The nation witnessed a collision between public health and political struggles last week, as thousands of people exploded into open protest on the streets of Michigan’s capital. The event, “Operation Gridlock,” unnecessarily threatened lives and flagrantly went against crucial recommendations of public health officials as groups congregated without masks on, passing out candy with bare hands to children and blocked streets with cars — including streets to hospitals that prevented ambulances from getting through. These protests, supposedly rebelling against Governor Whitmer’s extension of her original stay-at-home order, also featured protestors flying Confederate flags and open-carrying AR-15 and AK-47 variants. These protests have spread to take over the streets of other states like Texas, Indiana, Nevada, Maryland, Utah and Wisconsin, all of which were just last Saturday.
These protestors, all of whom supposedly care deeply about our country’s roots in freedom and civil liberties, seem to have a difficult time distinguishing between necessary public health measures during a literal pandemic and buzzwords like “communism” and “tyranny.” Amidst this uproar, some have shown genuine concern over the government’s encroachment on our civil liberties through measures to contain the virus. As one writer for the Hill wrote, “Americans seem to have been successfully conditioned to give up their civil liberties in times of crisis. … But these times of crisis are when we must be vigilant, guarding our rights and liberties, watchful of overreach.”
It’s true — in times of crisis, we often see anxiety lead to increases in security measures that force the citizenry to give up some of their freedom. We’ve already seen the government exploit coronavirus to partisanly legislate on issues unrelated to the preservation of public health that curb people’s right to vote and right to receive an abortion. We saw these security measures when President Lincoln suspended the writ of habeas corpus during the Civil War; when President Wilson suppressed freedom of speech during World War I; when President Bush legislated away the right to privacy through the Patriot Act after 9/11. All of these events, however criticized they are now, were accepted as necessary measures to protect the greater good against an enemy. However, there is a crucial difference between the curtailment of civil liberties and the stay-at-home orders today: those moments involved federal officials corroborating amongst themselves to reach unsure decisions that may help defeat a human enemy, while now state officials are desperately cooperating with public health experts to make decisions that would empirically and definitively decrease the number of coronavirus cases.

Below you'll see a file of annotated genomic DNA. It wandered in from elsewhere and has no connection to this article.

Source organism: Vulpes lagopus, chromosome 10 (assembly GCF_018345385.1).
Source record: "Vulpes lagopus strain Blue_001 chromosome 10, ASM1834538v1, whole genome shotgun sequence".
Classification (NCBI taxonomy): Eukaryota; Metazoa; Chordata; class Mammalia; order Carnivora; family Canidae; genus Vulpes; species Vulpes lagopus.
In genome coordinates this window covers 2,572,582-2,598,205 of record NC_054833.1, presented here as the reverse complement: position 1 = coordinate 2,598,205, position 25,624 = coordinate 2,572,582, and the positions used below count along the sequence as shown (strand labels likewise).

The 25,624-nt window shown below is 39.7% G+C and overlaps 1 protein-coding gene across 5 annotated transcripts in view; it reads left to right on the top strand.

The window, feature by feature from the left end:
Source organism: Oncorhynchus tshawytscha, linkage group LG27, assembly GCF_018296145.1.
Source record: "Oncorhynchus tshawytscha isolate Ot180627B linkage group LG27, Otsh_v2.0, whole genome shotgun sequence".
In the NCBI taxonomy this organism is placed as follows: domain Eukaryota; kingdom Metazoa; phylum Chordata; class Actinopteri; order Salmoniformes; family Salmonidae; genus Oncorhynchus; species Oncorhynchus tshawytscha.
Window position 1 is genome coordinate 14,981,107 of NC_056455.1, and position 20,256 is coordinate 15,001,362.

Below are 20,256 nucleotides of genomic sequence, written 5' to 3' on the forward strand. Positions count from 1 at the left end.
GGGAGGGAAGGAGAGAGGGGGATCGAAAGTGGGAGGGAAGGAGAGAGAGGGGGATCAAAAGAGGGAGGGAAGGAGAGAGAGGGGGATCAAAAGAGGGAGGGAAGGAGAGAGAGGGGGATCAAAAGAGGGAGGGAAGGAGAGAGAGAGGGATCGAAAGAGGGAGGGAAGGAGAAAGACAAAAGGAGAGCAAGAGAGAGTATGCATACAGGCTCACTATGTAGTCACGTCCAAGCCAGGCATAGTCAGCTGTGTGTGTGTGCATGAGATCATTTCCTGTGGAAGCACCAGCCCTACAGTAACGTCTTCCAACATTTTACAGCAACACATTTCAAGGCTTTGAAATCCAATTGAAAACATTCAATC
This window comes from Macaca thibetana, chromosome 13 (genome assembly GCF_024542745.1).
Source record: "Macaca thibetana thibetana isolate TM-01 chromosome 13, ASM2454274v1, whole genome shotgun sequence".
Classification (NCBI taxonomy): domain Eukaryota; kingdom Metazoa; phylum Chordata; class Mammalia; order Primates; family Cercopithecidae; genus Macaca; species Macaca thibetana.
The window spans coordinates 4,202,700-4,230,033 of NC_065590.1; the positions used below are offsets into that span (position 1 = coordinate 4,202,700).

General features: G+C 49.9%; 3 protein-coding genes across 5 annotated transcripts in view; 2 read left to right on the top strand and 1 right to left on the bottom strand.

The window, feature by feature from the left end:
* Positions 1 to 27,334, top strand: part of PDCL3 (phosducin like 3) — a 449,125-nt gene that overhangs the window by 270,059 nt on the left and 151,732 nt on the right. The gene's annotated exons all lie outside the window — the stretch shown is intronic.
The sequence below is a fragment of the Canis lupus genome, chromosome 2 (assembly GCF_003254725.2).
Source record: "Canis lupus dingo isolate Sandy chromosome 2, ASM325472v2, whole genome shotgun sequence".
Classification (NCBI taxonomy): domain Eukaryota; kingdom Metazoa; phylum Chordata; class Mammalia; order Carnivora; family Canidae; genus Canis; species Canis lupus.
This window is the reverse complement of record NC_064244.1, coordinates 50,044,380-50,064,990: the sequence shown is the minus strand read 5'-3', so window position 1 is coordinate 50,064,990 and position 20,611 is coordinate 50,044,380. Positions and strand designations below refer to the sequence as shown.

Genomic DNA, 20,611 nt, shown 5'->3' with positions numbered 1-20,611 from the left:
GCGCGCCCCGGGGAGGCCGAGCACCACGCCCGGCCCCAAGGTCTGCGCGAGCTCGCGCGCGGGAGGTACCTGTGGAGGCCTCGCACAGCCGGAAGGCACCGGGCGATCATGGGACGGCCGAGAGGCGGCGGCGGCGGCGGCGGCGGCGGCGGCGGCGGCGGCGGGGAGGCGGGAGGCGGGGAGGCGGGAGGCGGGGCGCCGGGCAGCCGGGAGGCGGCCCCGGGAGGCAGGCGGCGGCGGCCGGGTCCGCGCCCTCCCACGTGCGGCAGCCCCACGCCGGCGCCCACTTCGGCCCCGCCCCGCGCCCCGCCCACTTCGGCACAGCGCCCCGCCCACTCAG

It’s important to note that the federal government is encouraging these protests against the states, a departure from the bipartisan message of the importance of unity made just last Thursday. The explanation for this sudden switch in tone is made immediately clear when considering the protestors, donned in “Make America Great Again” hats, were demonizing Democratic governors, and Trump saw a politically advantageous moment to exploit.
Despite the scientific proof, we’ve seen that some people are unwilling to bunker down in their homes for longer than four weeks to prevent thousands of deaths. These protestors are obsessed with their personal freedoms without any real understanding about how the scope of their rights respond to current events and the common good. Notably, this divide between blind fixation on freedom and the actual reality and gravity of the current health crisis was captured in Denver as an unidentified blonde woman yelled “this is a free country. Land of the free. Go to China if you want communism. Go to China,” to a healthcare professional, donned in scrubs and an N95 mask, blocking her vehicle. It’s crucial to note that legal experts have already stated that the broad shelter-in-place requirements are reasonable and lawful. Since the early 1800s, federal and state courts have granted governments the power to impose quarantines for public health. These facts have clearly not resonated with these protestors, who continue to insist their personal freedoms exist in a vacuum.
These are difficult times for everybody. It’s understandable to feel frustrated about the current state of things. It’s reasonable to feel suffocated by the sudden lack of capacity to visit friends and family or go to work. But the virus does not stop no matter how angry you feel. Civil liberties have always been contingent on the safety of the community, and a failure to recognize this denies both the reality of the situation and how civil liberties actually function.
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